However, at the end of the day, the government set up six sub-working groups for the further preparation of measures to be taken in order to lower the retirement age (indicated by „retirement age expectancy‟ equal to the expected average retirement age at the age of 25). The target set for the working groups was to find the appropriate measures by which the current actual retirement age could be raised from 59.4 years by, at least three years by 2025.



The Ahtela group made concrete proposals in three policy fields: 1. measures to be taken for improving work ability, 2. measures for improving well-being at work, 3. measures to lengthen the early phases of careers (by making transitions from basic education to the secondary education and to the higher education faster and more effective) and improve employability throughout working life. The measures in the first field included actions aimed at more preventive and effective occupational health services and enhancing the availability of good quality occupational health services as well as earlier intervention with work related disabilities. The most important reform in the second field was the establishment of new « Centres for well-being at work » to provide individual work places with practical tools and services. Proposals in relation to the third topic were mainly about ensuring flexible transitions between different levels of education, smoother progress of studies, and linking education more closely with working life.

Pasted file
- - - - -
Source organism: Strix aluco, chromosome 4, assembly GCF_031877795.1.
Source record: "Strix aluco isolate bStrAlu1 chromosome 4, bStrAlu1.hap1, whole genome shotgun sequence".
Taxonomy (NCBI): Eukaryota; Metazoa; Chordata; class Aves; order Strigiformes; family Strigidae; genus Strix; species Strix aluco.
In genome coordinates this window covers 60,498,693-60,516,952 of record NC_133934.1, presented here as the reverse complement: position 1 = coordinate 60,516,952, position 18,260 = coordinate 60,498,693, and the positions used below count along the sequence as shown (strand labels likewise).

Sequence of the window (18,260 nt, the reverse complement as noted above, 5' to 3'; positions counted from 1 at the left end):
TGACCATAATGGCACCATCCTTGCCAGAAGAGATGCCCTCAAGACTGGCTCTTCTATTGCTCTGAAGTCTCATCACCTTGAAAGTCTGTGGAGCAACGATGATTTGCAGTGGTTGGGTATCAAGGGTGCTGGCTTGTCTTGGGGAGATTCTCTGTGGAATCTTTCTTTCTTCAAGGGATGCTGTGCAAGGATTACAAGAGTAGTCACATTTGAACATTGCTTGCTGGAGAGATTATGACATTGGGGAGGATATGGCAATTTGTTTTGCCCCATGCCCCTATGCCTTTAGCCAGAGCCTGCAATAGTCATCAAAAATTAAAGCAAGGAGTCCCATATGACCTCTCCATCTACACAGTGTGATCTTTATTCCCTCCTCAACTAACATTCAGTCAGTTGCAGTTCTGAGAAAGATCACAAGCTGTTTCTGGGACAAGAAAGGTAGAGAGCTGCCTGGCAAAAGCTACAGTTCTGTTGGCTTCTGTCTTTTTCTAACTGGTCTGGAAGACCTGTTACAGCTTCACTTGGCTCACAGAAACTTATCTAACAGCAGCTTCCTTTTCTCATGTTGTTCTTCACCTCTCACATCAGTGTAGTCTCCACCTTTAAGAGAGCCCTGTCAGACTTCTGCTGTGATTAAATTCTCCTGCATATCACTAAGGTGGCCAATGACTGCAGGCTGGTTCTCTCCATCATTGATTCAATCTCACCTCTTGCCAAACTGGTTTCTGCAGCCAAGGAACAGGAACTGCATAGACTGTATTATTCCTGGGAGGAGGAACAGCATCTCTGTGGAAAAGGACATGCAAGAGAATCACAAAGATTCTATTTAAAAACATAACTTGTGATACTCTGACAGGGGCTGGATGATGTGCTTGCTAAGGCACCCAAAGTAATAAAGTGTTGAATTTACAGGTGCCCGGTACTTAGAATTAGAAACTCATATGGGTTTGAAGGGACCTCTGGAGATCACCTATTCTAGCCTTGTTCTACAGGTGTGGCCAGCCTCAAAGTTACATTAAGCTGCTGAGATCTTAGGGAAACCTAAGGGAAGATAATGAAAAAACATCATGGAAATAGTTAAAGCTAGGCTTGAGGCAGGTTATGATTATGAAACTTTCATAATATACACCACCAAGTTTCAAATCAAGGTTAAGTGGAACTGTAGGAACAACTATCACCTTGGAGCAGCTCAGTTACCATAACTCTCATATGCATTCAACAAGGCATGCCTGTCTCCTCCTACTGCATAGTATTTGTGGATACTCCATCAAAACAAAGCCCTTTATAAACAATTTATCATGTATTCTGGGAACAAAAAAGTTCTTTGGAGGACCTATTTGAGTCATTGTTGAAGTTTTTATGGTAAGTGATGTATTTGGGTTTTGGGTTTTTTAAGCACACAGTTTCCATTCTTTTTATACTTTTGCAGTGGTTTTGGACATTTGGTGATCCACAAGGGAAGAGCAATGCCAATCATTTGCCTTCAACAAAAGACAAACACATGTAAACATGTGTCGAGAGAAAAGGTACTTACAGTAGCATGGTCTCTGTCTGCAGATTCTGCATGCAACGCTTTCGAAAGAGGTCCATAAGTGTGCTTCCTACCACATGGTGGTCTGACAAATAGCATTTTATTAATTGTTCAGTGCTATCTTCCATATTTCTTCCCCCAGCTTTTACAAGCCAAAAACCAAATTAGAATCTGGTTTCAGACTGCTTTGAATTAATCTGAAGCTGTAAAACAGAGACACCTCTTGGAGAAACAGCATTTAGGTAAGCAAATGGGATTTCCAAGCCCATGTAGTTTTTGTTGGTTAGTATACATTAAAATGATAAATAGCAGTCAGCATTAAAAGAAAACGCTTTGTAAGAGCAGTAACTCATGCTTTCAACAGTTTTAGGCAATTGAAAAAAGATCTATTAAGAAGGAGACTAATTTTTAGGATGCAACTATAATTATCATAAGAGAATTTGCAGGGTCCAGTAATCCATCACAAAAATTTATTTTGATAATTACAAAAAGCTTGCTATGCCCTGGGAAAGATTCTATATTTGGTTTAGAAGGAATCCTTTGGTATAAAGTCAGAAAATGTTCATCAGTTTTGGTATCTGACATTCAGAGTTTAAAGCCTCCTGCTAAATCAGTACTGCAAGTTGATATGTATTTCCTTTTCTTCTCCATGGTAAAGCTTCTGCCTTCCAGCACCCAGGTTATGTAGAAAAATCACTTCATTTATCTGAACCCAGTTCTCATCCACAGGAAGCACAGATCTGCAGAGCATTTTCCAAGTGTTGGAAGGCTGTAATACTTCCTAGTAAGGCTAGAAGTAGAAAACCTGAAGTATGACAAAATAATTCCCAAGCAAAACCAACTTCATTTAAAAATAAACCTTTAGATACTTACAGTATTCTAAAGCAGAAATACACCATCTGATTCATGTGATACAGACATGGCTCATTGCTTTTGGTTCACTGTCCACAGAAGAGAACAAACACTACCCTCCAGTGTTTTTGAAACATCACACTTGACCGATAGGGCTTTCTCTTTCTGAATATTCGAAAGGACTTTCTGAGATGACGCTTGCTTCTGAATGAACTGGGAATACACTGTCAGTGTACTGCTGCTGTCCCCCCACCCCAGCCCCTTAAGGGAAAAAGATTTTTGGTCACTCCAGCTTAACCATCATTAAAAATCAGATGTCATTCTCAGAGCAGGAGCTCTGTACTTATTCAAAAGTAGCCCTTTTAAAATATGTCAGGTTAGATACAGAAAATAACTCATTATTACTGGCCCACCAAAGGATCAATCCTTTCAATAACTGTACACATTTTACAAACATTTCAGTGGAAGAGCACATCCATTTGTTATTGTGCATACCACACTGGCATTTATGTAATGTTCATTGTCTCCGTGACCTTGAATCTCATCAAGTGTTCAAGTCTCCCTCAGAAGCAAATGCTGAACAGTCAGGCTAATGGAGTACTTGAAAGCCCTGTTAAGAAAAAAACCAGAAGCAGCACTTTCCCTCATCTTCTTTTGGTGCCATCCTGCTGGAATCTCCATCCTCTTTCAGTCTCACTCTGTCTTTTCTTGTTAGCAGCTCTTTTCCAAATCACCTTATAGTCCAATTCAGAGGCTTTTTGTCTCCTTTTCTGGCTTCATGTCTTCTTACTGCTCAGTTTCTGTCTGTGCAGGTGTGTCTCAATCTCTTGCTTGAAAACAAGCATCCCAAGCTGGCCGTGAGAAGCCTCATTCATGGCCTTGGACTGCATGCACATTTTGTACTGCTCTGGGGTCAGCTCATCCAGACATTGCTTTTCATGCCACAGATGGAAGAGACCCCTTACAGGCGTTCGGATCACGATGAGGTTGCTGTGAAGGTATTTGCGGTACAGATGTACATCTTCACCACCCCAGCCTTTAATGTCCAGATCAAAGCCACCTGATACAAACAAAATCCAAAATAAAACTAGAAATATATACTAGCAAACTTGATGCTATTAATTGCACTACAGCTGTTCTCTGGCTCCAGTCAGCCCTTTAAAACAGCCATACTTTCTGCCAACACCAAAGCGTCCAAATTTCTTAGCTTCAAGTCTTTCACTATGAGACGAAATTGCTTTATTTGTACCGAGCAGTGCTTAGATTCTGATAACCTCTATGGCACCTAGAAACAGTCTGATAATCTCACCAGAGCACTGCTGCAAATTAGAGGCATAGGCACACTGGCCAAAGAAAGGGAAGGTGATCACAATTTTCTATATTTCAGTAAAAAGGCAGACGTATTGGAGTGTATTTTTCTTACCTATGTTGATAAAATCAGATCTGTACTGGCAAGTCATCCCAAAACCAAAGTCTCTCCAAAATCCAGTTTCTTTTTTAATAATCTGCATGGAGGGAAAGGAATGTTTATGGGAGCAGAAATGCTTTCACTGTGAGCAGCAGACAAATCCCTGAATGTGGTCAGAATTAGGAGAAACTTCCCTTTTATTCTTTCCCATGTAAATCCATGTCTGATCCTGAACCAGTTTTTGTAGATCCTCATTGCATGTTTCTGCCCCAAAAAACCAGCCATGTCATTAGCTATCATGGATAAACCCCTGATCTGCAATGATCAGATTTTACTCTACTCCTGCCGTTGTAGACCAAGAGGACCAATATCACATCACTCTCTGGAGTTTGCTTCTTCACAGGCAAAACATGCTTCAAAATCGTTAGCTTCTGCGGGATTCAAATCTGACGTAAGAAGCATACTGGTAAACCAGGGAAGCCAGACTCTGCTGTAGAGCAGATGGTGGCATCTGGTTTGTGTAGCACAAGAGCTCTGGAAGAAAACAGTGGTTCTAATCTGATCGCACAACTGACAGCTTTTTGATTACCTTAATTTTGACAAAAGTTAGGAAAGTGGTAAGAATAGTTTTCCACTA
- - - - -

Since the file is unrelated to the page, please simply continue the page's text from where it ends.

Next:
In general terms, employers were quite critical about the Ahtela group outcomes. The Research Institute of the Finnish economy (ETLA) criticises the Ahtela group of ambiguous pondering on links between health, occupational health and the length of careers arguing that the Ahtela report barely at all refers to the research in the field, the report does not assess the costs, and there is no timetable for the reforms. ETLA argues that there is actually evidence that laying off older workers have led to a significant improvement in companies’ productivity. Also, it is unclear whether increasing well-being at work really increases productivity. ETLA (and the Confederation of Finnish Industries EK) would like to see a removal of early retirement schemes, improvement of the incentives of the disability pension funding, raising eligibility ages for some pension forms as methods for extending the citizens work life.